Governance in DataPLANT - Year one review in Trifels

1 Oct 2021

Fortunately the pandemic situation allowed for a three day in-person meeting for a review of DataPLANT after year one. As other consortia we were not able to completely staff all posts by then and needed to review the work plan to adapt to ongoing developments and insights gathered over the first year. Thus we reviewed of basic infrastructure considerations and adhered to the feedback from the Senior Management Board meeting to emphasize the priority of community services. In terms of the project's mid-term review we decided to focus on the specific assets and highlights of the project. First working tools and services evolved around metadata annotation and DataPLANT ontology development through Swate and Swobup. The tools around SWATE/Swobup need a stable infrastructure when promotion of the services to the community picks up speed. The ARC specification is under way and GitLab is getting thoroughly tested. Insights regarding typical workflows in the community were gathered and applied to storage and processing of data (to offer both local, on-premise and cloud storage).

Possible DataPLANT infrastucture

Further considerations regarding further development focused the to be maintained compatibility with the NFDI regarding AAI and common platforms (and basic services). This means that DataPLANT does not necessarly sets up own large infrastructures in a monolithic form, but prefers microservices and an agile approach. The services should be as easy to maintain as possible as well as being potentially interchangeable. Regarding the software base DataPLANT will rely on broadly deployed, established base software used by many other scientific communities like GitLab or Invenio. It takes the considerations on the sometimes tight staffing situation as well as the qualifications of the existing personnel into account. In general we aim to avoidance too complex structures that are difficult to integrate later on and ensure reliable operation.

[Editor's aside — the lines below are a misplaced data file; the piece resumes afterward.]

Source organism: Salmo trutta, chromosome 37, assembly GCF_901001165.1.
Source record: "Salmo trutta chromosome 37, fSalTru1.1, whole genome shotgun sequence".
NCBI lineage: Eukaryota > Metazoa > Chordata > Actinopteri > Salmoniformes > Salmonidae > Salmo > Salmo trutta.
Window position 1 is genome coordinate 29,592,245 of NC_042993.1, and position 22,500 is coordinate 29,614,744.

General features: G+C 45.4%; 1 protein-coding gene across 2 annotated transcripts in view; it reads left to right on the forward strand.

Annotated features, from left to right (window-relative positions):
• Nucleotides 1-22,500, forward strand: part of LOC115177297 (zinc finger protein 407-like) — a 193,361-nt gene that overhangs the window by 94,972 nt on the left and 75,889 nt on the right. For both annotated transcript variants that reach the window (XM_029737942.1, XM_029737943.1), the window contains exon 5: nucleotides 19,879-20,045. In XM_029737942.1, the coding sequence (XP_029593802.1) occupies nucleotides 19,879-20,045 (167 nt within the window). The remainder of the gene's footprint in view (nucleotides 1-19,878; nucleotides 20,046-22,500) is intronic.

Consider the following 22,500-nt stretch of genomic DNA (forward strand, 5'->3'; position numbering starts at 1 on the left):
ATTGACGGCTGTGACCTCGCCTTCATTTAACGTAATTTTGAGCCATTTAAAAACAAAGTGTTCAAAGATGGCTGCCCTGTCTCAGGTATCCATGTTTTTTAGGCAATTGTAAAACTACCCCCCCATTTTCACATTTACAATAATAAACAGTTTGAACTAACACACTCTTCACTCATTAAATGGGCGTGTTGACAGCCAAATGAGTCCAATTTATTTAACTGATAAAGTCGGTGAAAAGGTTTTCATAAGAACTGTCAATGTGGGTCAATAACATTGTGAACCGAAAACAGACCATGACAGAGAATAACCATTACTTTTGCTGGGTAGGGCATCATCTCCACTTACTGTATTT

A major task is the finalization of the ARC specification including its relation to Research Object Crates (RO-Crate) and FAIR digital objects (FDO). The final review uses the GitHub pull-request mechanism and the resulting first version will be presented to the relevant boards, at the same time dissemination to the key participants.

Regarding decision-making processes it was clarified that the task areas 1 and 2 primarily focus on the "how" and to concentrate in the regular meetings on respective task area cores. The task area 3 aims on the facilitation between "what do you want" (community wishes and input) to the "how"?

GitLab is getting focused on for versioning and sharing as it is an established tool where much expertise already exists and as a way to complement existing project repositories and services at GitHub. It well get established as a central tool with many functions of an intended science gateway plus further services, like static website, data backend for Swate. It will partially offer the functionality of a science gateway for DataPLANT from which a range of services will be accessible. The future infrastructure will rely on a fixed (regarding service host names), stable entry point but allowing the inclusion or alternative of local resources. The envisioned model can incorporate different clouds or similar resources and dynamically handle states of unavailability. The persistence is achieved through professional backend storage systems.